Procurement: April 19, 2004


The South African armed forces decided to buy the locally made Mokopa anti-tank missile to equip their armed helicopters. The Mokopa missile looks a lot like the American Hellfire missile, and that's probably no accident. While the rest of the world ended its arms embargo against South Africa in 1994, when democratic elections were held, the United States continued to refuse to sell weapons to South Africa. The reason was that the South African state owned arms manufacturer, Armscor, had been caught stealing American weapons technology and then selling it to anyone (including Saddam Hussein and China.) During the decades of arms embargo, South Africa heavily subsidized weapons manufacturers so that South Africa could make its own weapons. This worked, as South Africa even made its own nuclear weapons. The nuclear capability was destroyed by the government before the first free elections were held in 1994. But the other arms manufacturers continued to receive billions of dollars in government subsidies, and never managed to turn a profit by exporting weapons or military technology. But they tried, and picked up the habit of cutting lots of corners while they were doing it.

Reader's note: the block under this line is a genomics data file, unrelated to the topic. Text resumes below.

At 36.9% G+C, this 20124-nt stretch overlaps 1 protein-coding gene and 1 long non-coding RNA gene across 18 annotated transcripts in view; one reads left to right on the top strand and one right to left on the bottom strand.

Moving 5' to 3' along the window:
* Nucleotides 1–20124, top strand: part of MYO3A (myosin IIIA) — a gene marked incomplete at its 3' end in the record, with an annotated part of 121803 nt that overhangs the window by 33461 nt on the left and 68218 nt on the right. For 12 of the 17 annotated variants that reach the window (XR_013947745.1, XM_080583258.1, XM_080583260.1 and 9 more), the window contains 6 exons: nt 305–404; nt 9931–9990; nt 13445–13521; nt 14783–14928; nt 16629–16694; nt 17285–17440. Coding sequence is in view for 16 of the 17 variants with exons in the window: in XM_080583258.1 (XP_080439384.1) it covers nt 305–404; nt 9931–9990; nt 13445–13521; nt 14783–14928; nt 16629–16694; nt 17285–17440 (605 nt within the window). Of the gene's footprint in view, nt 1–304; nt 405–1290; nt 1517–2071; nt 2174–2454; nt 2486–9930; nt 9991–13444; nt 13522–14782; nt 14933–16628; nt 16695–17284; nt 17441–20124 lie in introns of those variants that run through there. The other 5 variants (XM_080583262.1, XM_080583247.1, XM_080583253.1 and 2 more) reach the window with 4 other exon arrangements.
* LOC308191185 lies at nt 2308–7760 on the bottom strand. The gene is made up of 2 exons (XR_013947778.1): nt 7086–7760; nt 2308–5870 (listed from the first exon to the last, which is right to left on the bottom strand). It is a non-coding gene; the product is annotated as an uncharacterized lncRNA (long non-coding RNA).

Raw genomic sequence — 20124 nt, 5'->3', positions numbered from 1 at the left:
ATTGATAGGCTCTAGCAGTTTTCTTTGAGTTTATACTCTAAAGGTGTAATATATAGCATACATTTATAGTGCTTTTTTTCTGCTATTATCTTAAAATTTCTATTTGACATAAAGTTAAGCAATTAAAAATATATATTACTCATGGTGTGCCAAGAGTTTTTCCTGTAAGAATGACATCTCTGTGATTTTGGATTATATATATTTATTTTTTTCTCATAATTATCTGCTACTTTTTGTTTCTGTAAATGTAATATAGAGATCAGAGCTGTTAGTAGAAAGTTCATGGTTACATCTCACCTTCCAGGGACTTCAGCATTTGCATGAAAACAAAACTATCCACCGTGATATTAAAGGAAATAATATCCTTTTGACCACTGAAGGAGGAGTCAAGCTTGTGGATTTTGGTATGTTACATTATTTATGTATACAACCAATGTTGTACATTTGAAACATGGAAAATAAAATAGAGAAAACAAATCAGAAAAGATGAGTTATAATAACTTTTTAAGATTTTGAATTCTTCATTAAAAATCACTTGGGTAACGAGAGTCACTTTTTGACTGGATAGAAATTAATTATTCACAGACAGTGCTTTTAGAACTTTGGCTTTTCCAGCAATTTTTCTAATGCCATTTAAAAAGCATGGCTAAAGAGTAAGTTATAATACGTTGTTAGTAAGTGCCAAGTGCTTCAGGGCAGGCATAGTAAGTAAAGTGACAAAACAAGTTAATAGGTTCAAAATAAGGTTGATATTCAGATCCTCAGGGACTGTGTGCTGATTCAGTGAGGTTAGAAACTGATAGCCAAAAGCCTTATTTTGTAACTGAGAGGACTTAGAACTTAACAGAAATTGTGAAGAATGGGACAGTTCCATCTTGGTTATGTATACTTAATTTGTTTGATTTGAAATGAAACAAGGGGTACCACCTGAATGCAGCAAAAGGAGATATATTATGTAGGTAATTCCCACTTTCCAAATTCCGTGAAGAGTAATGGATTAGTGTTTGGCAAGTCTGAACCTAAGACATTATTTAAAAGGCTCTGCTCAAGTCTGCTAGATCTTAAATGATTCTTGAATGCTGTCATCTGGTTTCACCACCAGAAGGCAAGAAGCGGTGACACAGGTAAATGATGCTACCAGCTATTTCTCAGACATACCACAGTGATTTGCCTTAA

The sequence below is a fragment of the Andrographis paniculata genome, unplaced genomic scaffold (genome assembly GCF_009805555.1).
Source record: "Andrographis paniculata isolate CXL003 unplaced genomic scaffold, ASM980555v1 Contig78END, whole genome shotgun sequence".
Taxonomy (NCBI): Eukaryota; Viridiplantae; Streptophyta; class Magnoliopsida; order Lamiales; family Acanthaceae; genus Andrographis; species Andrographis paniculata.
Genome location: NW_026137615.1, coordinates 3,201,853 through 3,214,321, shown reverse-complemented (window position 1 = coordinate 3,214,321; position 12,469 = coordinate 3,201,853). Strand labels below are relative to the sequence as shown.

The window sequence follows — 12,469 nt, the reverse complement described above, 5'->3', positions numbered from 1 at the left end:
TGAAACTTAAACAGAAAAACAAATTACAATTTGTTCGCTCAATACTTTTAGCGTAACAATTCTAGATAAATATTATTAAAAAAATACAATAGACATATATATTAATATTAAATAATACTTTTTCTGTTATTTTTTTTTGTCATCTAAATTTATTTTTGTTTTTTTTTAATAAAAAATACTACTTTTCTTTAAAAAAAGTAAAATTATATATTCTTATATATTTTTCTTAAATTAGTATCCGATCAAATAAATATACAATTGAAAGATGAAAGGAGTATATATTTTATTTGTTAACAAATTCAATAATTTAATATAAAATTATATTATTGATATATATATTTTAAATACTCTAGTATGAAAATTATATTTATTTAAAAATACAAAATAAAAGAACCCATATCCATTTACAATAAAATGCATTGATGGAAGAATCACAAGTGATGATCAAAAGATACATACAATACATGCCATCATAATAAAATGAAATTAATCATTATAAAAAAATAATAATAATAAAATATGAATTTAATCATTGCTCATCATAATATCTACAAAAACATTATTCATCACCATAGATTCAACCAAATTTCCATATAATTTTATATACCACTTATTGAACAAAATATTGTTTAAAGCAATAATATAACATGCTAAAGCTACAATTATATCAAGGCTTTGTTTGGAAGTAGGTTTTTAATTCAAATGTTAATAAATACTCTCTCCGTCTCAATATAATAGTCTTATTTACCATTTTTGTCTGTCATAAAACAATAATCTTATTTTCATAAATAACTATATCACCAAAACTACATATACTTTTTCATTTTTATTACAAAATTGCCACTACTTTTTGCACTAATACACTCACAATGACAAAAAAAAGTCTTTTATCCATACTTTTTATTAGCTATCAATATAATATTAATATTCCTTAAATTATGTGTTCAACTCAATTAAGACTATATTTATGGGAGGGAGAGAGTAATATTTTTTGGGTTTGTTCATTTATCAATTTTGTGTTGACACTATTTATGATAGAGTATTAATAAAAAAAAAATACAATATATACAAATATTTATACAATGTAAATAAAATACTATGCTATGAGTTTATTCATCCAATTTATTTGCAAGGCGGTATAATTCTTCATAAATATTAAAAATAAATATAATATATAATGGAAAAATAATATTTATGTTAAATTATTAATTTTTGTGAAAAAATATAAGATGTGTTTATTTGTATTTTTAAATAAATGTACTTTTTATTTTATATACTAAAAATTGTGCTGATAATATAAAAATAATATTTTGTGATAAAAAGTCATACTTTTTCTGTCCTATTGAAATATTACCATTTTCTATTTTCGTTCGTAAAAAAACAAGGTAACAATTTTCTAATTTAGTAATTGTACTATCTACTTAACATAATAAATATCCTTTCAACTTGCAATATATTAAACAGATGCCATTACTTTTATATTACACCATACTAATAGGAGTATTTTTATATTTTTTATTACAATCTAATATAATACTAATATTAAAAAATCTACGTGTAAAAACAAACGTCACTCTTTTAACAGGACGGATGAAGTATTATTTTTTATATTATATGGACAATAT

Armscor spent over a billion dollars developing a helicopter gunship (the Rooivalk) that was to compete against the American AH-64 Apache. But South Africa has been unable to get any export sales for their $20 million (each) gunship. Now they have a Hellfire missile clone on the market. China might be interested in this one. And South Africa will sell it to them. 


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